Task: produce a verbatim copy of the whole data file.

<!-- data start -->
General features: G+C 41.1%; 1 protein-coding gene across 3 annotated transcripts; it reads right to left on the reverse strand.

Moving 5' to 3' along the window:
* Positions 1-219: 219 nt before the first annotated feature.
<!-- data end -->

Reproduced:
General features: G+C 41.1%; 1 protein-coding gene across 3 annotated transcripts; it reads right to left on the reverse strand.

Moving 5' to 3' along the window:
* Positions 1-219: 219 nt before the first annotated feature.